Measures unlikely to alleviate city's sense of doom and gloom

PUBLISHED : Thursday, 26 February, 2009, 12:00am
UPDATED : Thursday, 26 February, 2009, 12:00am

Despite huge spending on infrastructure and community projects, a plan to create 62,000 jobs and an economic relief package, it is unlikely the budget will provide a big boost to a community gripped by the fear of lingering economic uncertainty.

Whereas projects such as a cross-border bridge and rail links are probably too distant to help jump-start the economy in the short term, the practical effect of the temporary job and graduate internship programmes is also questionable.

Although Financial Secretary John Tsang Chun-wah sought to argue against comparing the giveaways in last year's budget with this year's measures, people can be forgiven for feeling the package offers them little.

As the HK$6,000 in salaries tax will not be reimbursed immediately and the rates waiver will not take effect until later in the year, the economic relief measures will do little to imbue feel-good sentiments, let alone bolster confidence.

Mr Tsang noted he had been criticised for being too conservative, but was adamant he had struck an appropriate balance. It is not difficult to understand why the government preferred to err on the side of caution when drawing from the reserves.

With an imminent cycle of budget deficits expected to deplete the reserves by HK$100 billion - a fifth of the total - before surpluses return, Mr Tsang is aware of the importance of maintaining a sizeable war chest.

More importantly, the government has admitted it does not have the faintest idea of the economic outlook. A senior government source said: 'No one knows when the economy will bottom out and, thereafter, whether recovery will be V-shaped or L-shaped ... The government needs to prepare for different scenarios.'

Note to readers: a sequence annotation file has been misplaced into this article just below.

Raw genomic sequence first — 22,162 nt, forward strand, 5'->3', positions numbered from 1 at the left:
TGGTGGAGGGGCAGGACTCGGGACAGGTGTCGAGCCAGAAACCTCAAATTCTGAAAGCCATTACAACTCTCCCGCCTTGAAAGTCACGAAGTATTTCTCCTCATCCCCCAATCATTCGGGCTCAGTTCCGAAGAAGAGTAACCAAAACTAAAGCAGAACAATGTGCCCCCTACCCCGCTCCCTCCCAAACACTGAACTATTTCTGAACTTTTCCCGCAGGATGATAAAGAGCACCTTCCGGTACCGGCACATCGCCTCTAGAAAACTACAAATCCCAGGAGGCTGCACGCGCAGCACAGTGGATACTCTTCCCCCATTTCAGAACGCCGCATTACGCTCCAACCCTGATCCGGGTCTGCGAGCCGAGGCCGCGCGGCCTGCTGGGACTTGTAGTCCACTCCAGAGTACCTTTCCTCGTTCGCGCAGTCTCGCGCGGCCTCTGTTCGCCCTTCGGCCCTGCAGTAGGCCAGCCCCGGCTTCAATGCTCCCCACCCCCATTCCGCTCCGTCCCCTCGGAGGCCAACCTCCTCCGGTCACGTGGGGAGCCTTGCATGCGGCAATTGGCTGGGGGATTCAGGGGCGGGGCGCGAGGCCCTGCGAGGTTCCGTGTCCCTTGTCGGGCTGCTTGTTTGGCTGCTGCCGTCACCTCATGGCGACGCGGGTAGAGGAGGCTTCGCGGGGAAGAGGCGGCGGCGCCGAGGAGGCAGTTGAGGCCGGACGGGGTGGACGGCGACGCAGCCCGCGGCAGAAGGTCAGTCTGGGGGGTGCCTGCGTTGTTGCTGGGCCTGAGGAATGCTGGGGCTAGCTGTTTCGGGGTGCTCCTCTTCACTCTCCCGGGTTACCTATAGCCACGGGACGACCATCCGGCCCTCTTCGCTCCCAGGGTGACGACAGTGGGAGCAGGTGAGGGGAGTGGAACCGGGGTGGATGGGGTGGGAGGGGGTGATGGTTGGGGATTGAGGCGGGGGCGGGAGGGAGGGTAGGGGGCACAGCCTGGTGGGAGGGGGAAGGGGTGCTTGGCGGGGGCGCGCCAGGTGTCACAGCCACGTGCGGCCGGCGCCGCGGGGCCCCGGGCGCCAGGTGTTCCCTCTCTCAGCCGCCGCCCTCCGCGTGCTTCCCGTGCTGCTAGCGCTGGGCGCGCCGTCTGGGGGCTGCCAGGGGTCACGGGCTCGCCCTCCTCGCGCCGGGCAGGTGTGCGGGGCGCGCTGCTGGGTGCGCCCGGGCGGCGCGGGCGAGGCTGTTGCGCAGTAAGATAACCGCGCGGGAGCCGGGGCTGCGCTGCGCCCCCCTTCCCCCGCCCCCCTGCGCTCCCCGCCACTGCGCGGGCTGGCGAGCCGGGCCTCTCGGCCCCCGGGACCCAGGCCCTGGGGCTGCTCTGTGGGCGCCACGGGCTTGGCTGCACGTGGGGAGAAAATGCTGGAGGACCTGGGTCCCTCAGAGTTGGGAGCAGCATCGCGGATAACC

However uncertain the economic outlook, Mr Tsang knows well that government inaction and a wait-and-see attitude are non-starters. This would carry the risk of deepening the feelings of anxiety and uncertainty, further denting confidence. Mindful of the dangers of political fallout from a protracted economic recession, Mr Tsang and the ruling team are critically aware of the importance of bolstering confidence by leading a 'can do' administration.

From economic strategies to infrastructure projects, Mr Tsang is keen to rekindle hope and shore up confidence that the government is tackling problems, and knows where Hong Kong should go in the long-run and how to get there.

Admittedly, expectations for big, pleasant surprises in the budget were dampened through leaks to the media in the past fortnight. Given that, it will be no small achievement if the blueprint helps to moderate the feelings of doom and gloom.


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